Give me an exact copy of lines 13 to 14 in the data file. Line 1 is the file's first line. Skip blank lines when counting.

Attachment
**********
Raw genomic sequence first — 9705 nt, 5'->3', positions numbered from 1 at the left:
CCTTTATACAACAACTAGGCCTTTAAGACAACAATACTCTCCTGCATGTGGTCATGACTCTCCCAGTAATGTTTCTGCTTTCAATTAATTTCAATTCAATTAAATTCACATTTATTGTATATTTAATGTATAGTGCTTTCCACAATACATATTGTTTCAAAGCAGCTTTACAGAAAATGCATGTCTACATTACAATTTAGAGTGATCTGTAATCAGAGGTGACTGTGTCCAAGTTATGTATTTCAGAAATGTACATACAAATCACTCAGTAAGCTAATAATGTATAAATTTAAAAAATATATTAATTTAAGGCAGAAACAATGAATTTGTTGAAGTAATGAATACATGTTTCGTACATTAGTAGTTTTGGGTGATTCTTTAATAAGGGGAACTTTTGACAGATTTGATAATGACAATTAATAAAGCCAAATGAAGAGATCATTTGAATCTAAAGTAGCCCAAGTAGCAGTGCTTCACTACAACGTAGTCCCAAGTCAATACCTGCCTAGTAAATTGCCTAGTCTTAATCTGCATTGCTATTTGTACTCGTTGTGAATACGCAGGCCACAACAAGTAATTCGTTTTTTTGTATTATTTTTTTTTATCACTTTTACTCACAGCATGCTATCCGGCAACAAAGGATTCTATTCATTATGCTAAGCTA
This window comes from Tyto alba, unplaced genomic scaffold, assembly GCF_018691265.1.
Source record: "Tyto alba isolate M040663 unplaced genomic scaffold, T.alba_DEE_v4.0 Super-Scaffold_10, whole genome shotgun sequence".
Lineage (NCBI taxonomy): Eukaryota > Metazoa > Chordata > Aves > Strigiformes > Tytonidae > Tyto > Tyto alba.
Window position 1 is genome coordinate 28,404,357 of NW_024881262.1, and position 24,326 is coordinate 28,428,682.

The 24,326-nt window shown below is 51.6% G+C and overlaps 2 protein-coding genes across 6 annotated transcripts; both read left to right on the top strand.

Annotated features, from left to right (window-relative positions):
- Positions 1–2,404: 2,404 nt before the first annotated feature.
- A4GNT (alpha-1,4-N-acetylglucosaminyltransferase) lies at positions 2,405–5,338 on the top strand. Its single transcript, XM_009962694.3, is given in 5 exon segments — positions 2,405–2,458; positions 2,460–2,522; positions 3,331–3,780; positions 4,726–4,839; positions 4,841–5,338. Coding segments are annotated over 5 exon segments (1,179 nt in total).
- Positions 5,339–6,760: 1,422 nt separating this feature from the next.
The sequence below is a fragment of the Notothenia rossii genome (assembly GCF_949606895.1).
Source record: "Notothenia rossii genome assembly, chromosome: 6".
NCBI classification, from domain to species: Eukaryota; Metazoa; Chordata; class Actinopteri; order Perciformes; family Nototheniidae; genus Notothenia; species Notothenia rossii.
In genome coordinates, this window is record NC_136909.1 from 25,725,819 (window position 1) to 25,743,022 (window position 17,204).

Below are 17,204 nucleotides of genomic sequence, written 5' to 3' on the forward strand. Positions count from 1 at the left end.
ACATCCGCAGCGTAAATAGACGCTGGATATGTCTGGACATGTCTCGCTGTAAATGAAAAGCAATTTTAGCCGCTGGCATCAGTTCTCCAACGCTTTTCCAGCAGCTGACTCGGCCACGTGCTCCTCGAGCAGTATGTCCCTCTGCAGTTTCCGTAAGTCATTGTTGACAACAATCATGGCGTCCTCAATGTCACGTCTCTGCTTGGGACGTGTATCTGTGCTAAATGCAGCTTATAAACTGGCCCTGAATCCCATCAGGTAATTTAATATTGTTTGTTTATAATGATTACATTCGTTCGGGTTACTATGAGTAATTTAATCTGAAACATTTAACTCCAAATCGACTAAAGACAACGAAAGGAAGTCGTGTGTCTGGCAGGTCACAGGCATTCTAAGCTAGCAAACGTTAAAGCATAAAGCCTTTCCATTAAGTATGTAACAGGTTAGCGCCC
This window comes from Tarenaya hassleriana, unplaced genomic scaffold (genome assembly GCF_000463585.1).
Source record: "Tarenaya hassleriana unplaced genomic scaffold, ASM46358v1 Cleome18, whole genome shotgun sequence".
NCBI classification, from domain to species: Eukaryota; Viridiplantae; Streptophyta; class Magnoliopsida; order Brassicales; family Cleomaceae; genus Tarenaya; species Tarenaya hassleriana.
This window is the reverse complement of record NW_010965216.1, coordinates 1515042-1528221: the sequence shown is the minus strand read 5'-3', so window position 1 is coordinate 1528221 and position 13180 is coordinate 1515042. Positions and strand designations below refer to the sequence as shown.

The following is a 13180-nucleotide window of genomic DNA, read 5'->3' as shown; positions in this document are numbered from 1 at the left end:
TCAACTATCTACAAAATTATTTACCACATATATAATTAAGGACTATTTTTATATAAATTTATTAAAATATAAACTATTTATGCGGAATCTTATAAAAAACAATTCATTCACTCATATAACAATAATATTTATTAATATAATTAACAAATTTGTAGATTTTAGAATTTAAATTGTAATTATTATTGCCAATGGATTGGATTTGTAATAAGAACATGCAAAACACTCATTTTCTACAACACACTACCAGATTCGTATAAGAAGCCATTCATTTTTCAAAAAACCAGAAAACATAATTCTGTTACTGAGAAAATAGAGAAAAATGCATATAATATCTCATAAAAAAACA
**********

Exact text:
Source record: "Notothenia rossii genome assembly, chromosome: 6".
NCBI classification, from domain to species: Eukaryota; Metazoa; Chordata; class Actinopteri; order Perciformes; family Nototheniidae; genus Notothenia; species Notothenia rossii.